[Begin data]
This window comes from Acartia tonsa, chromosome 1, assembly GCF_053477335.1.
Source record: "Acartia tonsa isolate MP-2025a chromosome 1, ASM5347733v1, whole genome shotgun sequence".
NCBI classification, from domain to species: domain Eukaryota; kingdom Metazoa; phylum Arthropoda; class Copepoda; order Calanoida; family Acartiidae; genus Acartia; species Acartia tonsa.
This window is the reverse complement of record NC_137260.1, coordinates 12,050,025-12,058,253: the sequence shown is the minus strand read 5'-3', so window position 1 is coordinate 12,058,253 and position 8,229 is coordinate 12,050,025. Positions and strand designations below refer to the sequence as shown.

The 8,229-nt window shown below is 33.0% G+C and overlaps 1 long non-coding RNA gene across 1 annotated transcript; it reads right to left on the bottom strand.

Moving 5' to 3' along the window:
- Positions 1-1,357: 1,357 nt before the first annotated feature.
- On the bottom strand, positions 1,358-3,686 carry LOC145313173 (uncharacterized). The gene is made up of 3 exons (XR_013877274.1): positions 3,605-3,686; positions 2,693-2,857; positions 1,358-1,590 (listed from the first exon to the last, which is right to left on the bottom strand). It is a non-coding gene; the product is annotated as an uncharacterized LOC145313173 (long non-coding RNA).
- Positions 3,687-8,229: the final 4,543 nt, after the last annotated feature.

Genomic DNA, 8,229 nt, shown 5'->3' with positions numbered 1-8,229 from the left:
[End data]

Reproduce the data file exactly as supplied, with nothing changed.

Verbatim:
This window comes from Acartia tonsa, chromosome 1, assembly GCF_053477335.1.
Source record: "Acartia tonsa isolate MP-2025a chromosome 1, ASM5347733v1, whole genome shotgun sequence".
NCBI classification, from domain to species: domain Eukaryota; kingdom Metazoa; phylum Arthropoda; class Copepoda; order Calanoida; family Acartiidae; genus Acartia; species Acartia tonsa.
This window is the reverse complement of record NC_137260.1, coordinates 12,050,025-12,058,253: the sequence shown is the minus strand read 5'-3', so window position 1 is coordinate 12,058,253 and position 8,229 is coordinate 12,050,025. Positions and strand designations below refer to the sequence as shown.

The 8,229-nt window shown below is 33.0% G+C and overlaps 1 long non-coding RNA gene across 1 annotated transcript; it reads right to left on the bottom strand.

Moving 5' to 3' along the window:
- Positions 1-1,357: 1,357 nt before the first annotated feature.
- On the bottom strand, positions 1,358-3,686 carry LOC145313173 (uncharacterized). The gene is made up of 3 exons (XR_013877274.1): positions 3,605-3,686; positions 2,693-2,857; positions 1,358-1,590 (listed from the first exon to the last, which is right to left on the bottom strand). It is a non-coding gene; the product is annotated as an uncharacterized LOC145313173 (long non-coding RNA).
- Positions 3,687-8,229: the final 4,543 nt, after the last annotated feature.

Genomic DNA, 8,229 nt, shown 5'->3' with positions numbered 1-8,229 from the left: